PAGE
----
MedTech Europe's recent guideline tries to explain how companies can comply with a distinctive element of the EU’s impending unique device identification requirements. New software guidance from China and the UK, and CMS’ proposed new gapfill prices round out our June “Docs of the Month,” curated from Pathways’ Document Depot.
In Market Pathways’ “Docs of the Month” series, we spotlight key items from Pathways’ Document Depot—our running global inventory of medtech regulatory and policy documents—and provide useful details and context. This month, we dig into “MedTech Europe Guidance for Assigning Basic UDI-DI,” which was issued June 2 by the trade association MedTech Europe.
The concept of unique device identification (UDI) has become an increasingly familiar one to the device industry. Engaging with issuing agencies and being assigned UDIs that follow individual devices around, link the devices to online databases, and, policymakers hope, assist in tracking use, performance, and safety.
Since FDA finalized its UDI rule in 2013, the requirements have phased in over time and more and more companies have implemented UDIs. But now other countries have also taken steps toward implementing UDI programs, and while there is an overall goal of harmonization, new wrinkles are to be expected. Europe is now moving closer to implementing UDIs, as part of the Medical Device Regulation, and, in the case of the EU, that new wrinkle is called the Basic UDI-DI. And “Basic” does not necessarily mean simple.
MedTech Europe issued its guidance early in June attempting to bring together details from an array of sources to explain this feature, which will be unique to the EU system and central to the operation of its pending new and improved Eudamed device database. While other elements of the EU’s impending UDI system align with FDA and global approaches, the Basic UDI-DI is not required outside of Europe. Standard UDIs (or UDI-DIs, to represent the device, rather than production, elements of the unique code) are intended to be as precise as possible in identifying a device and particular attributes. It can follow a particular product through the supply chain. Basic UDI-DIs, on the other hand, are intended to have a broader sweep and more of an administrative function.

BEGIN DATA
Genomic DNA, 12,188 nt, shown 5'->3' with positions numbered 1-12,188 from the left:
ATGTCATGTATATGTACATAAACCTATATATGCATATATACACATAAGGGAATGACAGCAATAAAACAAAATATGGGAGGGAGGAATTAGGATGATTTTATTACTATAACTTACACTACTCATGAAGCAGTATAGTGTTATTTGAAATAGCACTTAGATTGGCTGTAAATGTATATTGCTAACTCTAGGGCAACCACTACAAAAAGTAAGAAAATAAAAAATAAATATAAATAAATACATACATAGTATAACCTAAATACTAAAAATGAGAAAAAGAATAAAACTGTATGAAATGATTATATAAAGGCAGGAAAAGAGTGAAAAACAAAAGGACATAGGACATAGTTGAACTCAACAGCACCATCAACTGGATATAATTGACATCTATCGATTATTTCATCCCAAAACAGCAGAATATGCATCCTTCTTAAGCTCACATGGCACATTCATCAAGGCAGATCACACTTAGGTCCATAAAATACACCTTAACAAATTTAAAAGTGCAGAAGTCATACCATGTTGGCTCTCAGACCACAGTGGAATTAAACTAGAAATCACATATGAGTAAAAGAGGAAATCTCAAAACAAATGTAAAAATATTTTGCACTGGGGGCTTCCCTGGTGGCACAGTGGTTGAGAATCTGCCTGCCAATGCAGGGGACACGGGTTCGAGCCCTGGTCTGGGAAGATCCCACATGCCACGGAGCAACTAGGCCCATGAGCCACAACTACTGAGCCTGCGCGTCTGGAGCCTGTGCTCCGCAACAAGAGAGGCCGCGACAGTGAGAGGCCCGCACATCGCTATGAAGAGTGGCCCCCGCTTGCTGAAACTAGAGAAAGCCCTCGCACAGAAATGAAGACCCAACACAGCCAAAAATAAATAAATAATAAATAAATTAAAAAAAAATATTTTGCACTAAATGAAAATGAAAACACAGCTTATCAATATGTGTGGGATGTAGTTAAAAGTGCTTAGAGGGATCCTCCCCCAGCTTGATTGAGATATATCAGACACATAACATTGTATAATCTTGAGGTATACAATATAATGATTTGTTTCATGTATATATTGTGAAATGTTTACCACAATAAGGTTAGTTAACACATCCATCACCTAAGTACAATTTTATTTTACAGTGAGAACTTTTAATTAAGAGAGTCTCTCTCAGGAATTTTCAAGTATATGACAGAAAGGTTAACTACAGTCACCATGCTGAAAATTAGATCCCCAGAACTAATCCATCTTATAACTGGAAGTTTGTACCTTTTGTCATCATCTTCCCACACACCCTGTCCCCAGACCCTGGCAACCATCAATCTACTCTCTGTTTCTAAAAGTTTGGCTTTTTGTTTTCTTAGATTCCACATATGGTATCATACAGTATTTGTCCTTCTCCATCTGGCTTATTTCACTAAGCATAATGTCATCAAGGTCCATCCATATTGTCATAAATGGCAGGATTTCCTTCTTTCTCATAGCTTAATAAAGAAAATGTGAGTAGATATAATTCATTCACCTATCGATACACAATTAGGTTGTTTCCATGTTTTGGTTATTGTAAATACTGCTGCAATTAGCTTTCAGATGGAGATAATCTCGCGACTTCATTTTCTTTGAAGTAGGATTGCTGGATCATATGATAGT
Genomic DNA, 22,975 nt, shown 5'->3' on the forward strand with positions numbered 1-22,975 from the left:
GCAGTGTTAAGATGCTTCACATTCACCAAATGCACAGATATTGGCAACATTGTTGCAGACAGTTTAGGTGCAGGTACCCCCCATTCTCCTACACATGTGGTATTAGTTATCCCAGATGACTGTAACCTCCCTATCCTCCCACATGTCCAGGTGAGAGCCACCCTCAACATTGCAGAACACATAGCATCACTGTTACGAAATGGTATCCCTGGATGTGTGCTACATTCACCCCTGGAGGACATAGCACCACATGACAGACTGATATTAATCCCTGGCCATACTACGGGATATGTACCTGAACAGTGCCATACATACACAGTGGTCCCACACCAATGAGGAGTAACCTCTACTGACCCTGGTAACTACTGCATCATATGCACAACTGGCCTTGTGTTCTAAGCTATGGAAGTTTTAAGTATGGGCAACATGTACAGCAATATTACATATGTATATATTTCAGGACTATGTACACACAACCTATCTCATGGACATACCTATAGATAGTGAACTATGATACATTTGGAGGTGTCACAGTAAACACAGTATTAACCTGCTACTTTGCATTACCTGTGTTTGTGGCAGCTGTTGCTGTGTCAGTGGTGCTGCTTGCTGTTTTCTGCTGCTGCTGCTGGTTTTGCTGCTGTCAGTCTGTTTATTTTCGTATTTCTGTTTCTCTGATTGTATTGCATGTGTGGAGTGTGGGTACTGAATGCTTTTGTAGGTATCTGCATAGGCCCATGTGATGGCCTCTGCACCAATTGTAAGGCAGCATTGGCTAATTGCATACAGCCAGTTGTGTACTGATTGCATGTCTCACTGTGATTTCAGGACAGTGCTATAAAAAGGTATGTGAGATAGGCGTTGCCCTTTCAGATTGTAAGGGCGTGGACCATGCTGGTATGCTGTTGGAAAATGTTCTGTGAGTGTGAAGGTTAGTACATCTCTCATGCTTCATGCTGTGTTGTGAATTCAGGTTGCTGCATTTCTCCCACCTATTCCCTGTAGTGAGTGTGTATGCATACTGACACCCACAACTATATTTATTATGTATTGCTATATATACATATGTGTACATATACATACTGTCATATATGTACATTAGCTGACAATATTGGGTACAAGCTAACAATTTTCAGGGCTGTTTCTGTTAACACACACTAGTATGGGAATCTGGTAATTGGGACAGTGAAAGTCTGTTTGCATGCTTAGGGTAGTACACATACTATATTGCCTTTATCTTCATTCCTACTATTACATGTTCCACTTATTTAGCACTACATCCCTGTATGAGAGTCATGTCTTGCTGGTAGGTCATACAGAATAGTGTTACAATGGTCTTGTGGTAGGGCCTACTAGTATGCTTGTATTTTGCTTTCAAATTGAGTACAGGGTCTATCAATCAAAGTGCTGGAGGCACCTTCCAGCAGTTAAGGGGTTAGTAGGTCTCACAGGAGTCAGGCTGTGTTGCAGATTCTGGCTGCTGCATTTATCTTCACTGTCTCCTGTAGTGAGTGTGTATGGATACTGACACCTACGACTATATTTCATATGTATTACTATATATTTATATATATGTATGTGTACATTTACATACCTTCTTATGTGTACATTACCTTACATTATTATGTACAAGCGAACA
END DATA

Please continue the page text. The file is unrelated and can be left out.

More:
Specifically, a company is to use the Basic UDI-DI to connect all its devices with the same “intended purpose, risk class and essential design and manufacturing characteristics.” In general, a Basic UDI-DI can be associated with multiple UDI-Dis, but a UDI-DI can be associated with “one and only one” UDI-DI.
MedTech Europe’s new guidance principally concerns itself with what data elements are associated with a Basic UDI-DI and what considerations are necessary for deciding whether a device requires a new Basic UDI-DI or whether it fits within an existing one”(see Figure 1).
It will still be some time until Basic UDI-DIs can be fully employed as intended. The date of application of the MDR was recently postponed until next May, and the European Commission has said that Eudamed will not be fully operational until May 2022, aligning with when the IVDR is scheduled to apply. Recently, however, the Commission has said it will release certain database modules earlier, including the UDI/device registration module by the May 26, 2021, MDR application date. Whether the Commission meets that deadline or not, companies are still expected to seek Basic UDI-DIs and UDI-DIs for all products by the date of application for the regulations. MedTech Europe hopes its new guide will help.
Some other key documents captured in Pathways’ Documents Depot in June include:
Software guides: China’s National Medical Products Administration and the UK Medicines and Healthcare products Regulatory Agency both issued guidance documents on the regulation of software:
- “Regulatory status of software (including apps) used in the diagnosis, treatment and management of patients with coronavirus (COVID-19)” UK MHRA, June 5, 2020.
- “Guiding Principles for Technical Review of Medical Device Software (Second Edition Consultation Draft)” (Chinese), China NMPA, June 5, 2020.
Good reliance practices: The World Health Organization published a draft guidance June 8 outlining principles under which reliance on outside resources and consensus should be use as a tool for effective regulation and regulatory system strengthening: “Good reliance practices in regulatory decision-making: high-level principles and recommendations.”
Test payments: The Centers for Medicare and Medicaid Services issued Medicare Administrative Contractors’ proposed FY2020 "gapfill” prices for new lab test codes for public comment June 9: “2020 CLFS Gapfill Preliminary Determinations.”